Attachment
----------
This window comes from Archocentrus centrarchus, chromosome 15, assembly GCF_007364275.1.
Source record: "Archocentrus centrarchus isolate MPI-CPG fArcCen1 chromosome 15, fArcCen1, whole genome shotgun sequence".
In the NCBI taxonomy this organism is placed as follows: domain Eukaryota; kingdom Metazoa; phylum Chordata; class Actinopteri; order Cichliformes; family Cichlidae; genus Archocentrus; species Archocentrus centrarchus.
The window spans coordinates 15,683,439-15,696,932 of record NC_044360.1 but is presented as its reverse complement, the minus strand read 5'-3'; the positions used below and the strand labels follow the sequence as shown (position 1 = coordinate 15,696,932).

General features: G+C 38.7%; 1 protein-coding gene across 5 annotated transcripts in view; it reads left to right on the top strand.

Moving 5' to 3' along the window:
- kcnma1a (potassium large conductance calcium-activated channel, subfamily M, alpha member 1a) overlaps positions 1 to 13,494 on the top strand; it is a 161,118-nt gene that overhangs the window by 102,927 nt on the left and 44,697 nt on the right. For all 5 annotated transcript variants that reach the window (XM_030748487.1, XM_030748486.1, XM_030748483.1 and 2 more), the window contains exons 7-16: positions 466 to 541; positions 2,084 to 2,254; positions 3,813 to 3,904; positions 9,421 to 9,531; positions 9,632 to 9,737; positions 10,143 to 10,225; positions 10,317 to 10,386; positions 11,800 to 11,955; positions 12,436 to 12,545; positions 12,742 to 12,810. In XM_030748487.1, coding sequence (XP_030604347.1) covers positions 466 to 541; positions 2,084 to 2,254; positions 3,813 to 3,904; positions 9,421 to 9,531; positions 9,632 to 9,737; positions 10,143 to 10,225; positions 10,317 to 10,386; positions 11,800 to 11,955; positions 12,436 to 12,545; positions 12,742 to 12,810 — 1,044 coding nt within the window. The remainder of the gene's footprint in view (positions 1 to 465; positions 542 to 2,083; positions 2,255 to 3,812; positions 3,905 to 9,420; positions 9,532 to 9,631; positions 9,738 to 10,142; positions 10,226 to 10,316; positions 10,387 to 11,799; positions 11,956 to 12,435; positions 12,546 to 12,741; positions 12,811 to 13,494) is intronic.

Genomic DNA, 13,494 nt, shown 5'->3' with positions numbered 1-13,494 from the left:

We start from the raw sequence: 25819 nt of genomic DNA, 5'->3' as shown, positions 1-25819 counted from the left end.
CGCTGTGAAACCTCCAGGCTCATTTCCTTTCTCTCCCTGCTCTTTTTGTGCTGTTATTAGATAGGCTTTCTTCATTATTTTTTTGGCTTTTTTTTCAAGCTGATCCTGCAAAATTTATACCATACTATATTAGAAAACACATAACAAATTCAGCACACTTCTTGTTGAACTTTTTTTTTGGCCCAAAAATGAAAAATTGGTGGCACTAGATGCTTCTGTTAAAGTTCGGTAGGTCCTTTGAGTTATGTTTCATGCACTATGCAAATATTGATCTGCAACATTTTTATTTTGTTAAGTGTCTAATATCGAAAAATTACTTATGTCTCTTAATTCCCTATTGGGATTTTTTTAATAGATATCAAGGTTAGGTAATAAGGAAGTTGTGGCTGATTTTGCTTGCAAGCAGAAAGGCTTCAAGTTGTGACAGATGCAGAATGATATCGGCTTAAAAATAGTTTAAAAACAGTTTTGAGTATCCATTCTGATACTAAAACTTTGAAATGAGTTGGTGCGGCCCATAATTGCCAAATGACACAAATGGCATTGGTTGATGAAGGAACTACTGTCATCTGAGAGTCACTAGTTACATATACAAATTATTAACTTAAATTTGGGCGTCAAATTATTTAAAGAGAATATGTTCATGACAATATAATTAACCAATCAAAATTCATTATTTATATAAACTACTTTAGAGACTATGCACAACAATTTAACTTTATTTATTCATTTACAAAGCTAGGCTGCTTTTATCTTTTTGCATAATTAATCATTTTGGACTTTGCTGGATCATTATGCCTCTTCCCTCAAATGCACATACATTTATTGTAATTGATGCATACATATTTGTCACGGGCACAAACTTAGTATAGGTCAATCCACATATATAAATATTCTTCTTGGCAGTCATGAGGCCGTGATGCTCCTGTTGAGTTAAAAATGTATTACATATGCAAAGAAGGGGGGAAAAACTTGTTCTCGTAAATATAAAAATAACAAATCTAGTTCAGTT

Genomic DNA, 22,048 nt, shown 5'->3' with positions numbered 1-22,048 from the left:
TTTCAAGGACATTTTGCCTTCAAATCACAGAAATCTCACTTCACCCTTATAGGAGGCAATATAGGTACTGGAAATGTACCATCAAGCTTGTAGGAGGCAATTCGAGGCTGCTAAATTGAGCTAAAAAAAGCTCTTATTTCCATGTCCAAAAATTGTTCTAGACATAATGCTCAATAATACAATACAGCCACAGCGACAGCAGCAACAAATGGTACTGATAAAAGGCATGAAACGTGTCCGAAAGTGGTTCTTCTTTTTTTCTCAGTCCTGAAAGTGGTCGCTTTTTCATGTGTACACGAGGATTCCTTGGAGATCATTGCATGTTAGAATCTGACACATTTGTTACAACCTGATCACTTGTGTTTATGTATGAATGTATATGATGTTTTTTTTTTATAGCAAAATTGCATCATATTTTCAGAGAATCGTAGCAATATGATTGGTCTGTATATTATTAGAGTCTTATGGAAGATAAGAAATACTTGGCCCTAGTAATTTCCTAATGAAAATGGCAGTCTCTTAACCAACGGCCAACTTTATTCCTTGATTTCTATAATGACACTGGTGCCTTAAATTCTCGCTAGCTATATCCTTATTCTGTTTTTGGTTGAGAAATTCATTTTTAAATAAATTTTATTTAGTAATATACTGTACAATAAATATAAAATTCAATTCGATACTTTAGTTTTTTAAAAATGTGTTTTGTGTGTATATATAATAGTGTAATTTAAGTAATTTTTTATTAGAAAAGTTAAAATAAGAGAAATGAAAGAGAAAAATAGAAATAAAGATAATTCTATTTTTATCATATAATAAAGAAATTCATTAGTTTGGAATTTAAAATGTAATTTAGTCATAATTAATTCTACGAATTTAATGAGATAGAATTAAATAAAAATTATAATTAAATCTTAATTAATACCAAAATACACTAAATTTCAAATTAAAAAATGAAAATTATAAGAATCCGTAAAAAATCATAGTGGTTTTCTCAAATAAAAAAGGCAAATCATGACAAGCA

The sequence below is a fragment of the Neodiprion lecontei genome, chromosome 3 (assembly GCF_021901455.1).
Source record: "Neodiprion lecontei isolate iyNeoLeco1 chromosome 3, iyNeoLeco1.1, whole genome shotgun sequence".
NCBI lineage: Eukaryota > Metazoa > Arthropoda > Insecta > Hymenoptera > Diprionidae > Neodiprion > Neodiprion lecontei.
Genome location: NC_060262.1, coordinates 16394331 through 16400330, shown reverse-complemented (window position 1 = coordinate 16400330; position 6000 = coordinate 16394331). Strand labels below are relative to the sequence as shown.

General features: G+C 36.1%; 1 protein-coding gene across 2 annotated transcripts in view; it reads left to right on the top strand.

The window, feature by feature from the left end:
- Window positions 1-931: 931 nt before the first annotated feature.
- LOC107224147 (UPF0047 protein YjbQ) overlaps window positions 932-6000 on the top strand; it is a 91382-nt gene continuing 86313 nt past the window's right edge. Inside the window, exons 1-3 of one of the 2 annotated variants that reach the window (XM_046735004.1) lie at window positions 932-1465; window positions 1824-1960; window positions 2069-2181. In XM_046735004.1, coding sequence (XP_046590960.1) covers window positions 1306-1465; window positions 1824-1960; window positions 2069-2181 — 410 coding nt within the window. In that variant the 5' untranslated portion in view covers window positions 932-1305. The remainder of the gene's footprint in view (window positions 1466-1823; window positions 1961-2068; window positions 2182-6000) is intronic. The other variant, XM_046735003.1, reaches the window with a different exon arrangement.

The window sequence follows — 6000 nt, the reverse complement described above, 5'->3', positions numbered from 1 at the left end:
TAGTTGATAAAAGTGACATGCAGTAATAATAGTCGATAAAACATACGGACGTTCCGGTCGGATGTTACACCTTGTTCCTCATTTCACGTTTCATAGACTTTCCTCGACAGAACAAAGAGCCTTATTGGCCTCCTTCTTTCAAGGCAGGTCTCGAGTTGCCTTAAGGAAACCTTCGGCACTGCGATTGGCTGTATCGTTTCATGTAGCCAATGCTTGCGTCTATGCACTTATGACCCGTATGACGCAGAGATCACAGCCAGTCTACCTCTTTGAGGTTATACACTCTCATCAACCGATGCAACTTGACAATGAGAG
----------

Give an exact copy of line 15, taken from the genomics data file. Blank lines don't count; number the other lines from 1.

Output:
NCBI lineage: Eukaryota > Metazoa > Arthropoda > Insecta > Hymenoptera > Diprionidae > Neodiprion > Neodiprion lecontei.